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  • Q&A with Australian Health Practitioners

    Is my child overweight or just preparing for a growth spurt?

    My son is 11 years old, he is taller than most of his friends but not so tall that he stands out. In the past 12 months instead of filling out and then stretching out he seems to be having little growth spurts and is staying quite solid. He loves his vegetables and always has a good breakfast. In general we eat a well balanced diet. He loves sport so is quite active and is not often sitting around. Is it just that he is at the age where his body is developing and growing or should i be concerned that he is not stretching out like he used to? His height is 155cm and weight 55kgs.
  • Find a professional to answer your question

  • Elizabeth Newsham-West is committed to optimising the health and well-being of people across all ages within the Mount Tamborine community.  She works as a domicillary … View Profile

    Clinicians use a number of  graphs to determine if a child's weight right for thier height.

    Your child is entering the  stage of high growth and development where boys generally from age 12-14 years can grow up to 10cm in a year depending on their age and height. If you are at all concerned about your child's weight visit your GP and they can discuss the normal growth and development for a boy your son's age, and this will reassure you.

    What is most important during this stage is ensure your son meets his nutritional needs and  good appetite by using healthy foods high in fresh vegetables, fresh fruit, wholegrain breads and cereal foods, lean meat an alternative, adequate low fat dairy products so he can continue to participate well in his sport, get the nutrients his body needs while he is growing and this will help him have a healthy body weight.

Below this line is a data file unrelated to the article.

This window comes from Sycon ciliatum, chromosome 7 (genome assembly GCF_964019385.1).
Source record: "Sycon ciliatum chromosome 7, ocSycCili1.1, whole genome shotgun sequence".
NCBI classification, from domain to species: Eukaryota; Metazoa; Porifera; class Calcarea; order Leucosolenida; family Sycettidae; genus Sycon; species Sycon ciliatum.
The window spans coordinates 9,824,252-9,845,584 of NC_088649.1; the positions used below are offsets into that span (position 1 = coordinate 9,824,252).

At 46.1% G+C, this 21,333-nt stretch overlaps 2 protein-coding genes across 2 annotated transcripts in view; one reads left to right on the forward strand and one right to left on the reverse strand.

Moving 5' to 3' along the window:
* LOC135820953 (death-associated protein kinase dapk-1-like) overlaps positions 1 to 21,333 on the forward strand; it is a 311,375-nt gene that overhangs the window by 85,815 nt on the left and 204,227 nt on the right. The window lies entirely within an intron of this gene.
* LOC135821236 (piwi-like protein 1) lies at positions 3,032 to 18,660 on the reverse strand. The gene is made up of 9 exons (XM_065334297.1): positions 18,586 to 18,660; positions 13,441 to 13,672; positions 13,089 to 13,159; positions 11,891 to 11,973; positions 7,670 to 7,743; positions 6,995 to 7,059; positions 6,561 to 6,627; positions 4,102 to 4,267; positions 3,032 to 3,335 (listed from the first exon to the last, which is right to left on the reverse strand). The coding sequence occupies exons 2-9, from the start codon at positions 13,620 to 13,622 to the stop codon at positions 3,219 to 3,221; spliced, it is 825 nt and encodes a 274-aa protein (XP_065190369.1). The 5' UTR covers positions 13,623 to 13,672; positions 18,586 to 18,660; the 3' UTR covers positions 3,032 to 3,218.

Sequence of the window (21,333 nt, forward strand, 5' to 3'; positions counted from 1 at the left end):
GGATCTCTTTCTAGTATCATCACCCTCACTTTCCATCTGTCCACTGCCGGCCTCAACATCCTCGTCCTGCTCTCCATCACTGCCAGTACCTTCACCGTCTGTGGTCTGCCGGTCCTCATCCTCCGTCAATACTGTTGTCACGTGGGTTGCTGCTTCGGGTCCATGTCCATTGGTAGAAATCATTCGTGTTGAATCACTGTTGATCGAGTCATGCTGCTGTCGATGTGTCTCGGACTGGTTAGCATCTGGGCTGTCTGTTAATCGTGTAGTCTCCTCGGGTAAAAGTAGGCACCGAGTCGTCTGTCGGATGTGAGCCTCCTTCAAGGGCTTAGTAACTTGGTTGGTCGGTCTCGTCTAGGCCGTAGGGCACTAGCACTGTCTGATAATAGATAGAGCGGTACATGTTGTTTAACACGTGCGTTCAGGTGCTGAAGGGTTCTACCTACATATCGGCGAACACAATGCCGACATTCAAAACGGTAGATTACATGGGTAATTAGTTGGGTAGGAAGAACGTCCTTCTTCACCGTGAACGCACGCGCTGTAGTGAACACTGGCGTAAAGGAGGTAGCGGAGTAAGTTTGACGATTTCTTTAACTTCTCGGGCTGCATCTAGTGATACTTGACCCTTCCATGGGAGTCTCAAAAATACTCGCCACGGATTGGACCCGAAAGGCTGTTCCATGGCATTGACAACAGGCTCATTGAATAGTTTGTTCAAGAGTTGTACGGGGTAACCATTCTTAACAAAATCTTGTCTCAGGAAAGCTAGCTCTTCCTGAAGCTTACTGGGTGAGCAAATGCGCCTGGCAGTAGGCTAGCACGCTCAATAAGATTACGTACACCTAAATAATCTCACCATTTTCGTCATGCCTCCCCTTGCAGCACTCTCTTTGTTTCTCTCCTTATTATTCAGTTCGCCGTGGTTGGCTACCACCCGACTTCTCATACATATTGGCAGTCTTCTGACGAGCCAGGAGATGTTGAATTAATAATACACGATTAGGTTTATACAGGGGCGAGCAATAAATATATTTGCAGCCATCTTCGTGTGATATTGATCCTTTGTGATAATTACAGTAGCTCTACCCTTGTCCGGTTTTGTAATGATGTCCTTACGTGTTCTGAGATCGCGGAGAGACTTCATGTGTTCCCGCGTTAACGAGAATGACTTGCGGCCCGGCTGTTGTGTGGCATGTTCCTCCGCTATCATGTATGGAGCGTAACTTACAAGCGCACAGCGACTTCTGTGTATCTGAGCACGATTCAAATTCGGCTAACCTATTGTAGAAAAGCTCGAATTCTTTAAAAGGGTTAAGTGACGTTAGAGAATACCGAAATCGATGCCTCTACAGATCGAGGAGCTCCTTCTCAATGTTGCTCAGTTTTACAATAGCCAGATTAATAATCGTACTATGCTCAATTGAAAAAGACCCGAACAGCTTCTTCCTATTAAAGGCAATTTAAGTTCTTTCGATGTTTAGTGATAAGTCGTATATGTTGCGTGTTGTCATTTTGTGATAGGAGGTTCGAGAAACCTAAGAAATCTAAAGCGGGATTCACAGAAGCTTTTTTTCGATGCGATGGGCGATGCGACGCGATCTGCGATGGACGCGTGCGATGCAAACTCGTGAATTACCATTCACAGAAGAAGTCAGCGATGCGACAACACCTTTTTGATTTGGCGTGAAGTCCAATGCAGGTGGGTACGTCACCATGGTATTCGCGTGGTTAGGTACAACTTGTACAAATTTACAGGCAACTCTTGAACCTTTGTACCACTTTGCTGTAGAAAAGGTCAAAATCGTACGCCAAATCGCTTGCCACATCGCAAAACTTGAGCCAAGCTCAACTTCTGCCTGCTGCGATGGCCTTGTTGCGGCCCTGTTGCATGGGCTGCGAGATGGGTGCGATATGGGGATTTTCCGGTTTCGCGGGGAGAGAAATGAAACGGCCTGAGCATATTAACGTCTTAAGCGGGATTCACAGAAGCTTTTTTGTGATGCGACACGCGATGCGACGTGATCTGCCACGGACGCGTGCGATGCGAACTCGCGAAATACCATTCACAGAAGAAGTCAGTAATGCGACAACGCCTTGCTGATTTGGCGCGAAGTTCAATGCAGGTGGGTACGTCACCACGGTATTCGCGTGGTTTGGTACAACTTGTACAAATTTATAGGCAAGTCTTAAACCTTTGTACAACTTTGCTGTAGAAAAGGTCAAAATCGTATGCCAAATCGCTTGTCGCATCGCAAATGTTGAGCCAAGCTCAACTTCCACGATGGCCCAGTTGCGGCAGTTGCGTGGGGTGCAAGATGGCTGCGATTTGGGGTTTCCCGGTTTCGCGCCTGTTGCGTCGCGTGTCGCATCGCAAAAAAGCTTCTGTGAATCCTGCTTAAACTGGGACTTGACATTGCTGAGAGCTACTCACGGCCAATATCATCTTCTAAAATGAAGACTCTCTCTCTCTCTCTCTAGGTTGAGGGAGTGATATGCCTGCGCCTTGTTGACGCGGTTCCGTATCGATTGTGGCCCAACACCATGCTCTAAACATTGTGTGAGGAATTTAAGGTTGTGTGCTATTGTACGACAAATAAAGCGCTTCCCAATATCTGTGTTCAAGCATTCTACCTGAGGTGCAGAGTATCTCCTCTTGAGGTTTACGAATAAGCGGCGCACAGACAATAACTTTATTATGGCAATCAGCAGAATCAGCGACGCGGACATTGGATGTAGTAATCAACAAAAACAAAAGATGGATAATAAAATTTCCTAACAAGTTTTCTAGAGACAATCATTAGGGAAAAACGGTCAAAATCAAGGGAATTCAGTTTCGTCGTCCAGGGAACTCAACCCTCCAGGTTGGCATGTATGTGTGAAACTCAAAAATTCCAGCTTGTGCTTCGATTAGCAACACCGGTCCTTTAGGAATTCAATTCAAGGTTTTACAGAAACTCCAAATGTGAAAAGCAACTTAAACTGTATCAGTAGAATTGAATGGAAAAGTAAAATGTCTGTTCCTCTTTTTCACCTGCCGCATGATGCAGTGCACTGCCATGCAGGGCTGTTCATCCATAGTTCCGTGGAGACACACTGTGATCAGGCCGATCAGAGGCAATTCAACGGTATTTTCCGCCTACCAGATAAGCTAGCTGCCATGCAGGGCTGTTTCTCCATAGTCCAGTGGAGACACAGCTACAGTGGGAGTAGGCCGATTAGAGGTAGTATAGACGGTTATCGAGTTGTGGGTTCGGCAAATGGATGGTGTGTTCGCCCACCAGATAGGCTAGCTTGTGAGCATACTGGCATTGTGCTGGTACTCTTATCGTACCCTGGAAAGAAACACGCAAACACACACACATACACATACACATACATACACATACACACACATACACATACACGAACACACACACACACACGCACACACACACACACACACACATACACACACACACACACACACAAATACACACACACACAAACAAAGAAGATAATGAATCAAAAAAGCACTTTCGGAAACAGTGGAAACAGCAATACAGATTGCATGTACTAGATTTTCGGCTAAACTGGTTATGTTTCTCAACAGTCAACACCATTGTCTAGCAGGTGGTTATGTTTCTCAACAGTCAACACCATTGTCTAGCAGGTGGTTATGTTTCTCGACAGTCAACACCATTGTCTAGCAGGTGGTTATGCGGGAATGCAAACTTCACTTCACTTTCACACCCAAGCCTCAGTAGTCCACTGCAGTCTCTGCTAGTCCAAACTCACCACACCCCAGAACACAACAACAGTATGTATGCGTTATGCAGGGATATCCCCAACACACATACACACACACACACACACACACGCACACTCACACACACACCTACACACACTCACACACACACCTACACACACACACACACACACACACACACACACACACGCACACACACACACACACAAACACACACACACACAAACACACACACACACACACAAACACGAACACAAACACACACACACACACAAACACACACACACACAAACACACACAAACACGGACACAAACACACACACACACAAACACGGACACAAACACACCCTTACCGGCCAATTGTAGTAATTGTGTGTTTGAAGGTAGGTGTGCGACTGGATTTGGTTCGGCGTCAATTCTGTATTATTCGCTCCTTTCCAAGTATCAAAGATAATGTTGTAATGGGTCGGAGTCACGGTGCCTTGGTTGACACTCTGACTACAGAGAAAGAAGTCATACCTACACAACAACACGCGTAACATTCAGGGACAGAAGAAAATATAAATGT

Its always a challenge keeping your adolescent child well fed at this time.

  • Maria Nguyen

    HealthShare Member

    I think your son is perfectly fine and is not overweight. As long as he is active, eats healthy he should be fine. Of course, if you are concerned about your child growth, contact your pediatrician. You can always check this chart out to see if your child is on the right weight and height track http://www.chartsgraphsdiagrams.com/HealthCharts/growth-2-20-boys.html

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  • Samantha Ling

    Dietitian, Nutritionist

    Samantha is an Accredited Practicing Dietitian (APD), consultant and food and nutrition enthusiast. Samantha works in a private practice on the Central Coast, NSW, Rostant … View Profile

    I think Elizabeth has summed it up nicely - your son seems to be a prefectly healthy growing boy. As already stated, just try to ensure he meets his nutritional needs and continue to encouraged his physical activity (exercise) that he is already participating in. Combined, this should ensure that your child is a healthy young boy.

    If your worried if your child is eating enough check out the latest Australian dietary guidelines for infants and adolescents to get an idea of the variety of foods your son should be consuming and in what portions: http://www.nhmrc.gov.au/_files_nhmrc/publications/attachments/n55f_children_brochure_1.pdf

    If you're still concerned take him to your GP and asked them to check his growth patterns. They should use an array of measures to determine if he is growing adequately. Generally, the BMI (body mass index) is not a reliable measure for children due to their rapid growth patterns. It's more of a guideline to determine if your height is in proportion to your weight and doesn't factor in body composition such as bone density, muscle mass etc. Children's growth charts are always useful to get an idea where your child's height and weight falls with the rest of the population within that age group - your GP can run through this with you or you can access them on the link above that Maria has posted (2 years to 20 years for height and weight). Having a quick look at the graph's your son seems to fall in the higher percentiles (95th), so he is quite tall for his age and his weight is simply matching with his height. ~5% of children aged the same age as your son are as tall/heavy.

    Samantha Ling
    Rostant Nutrition
    (Find us on facebook at www.facebook.com/rostantnutrition )

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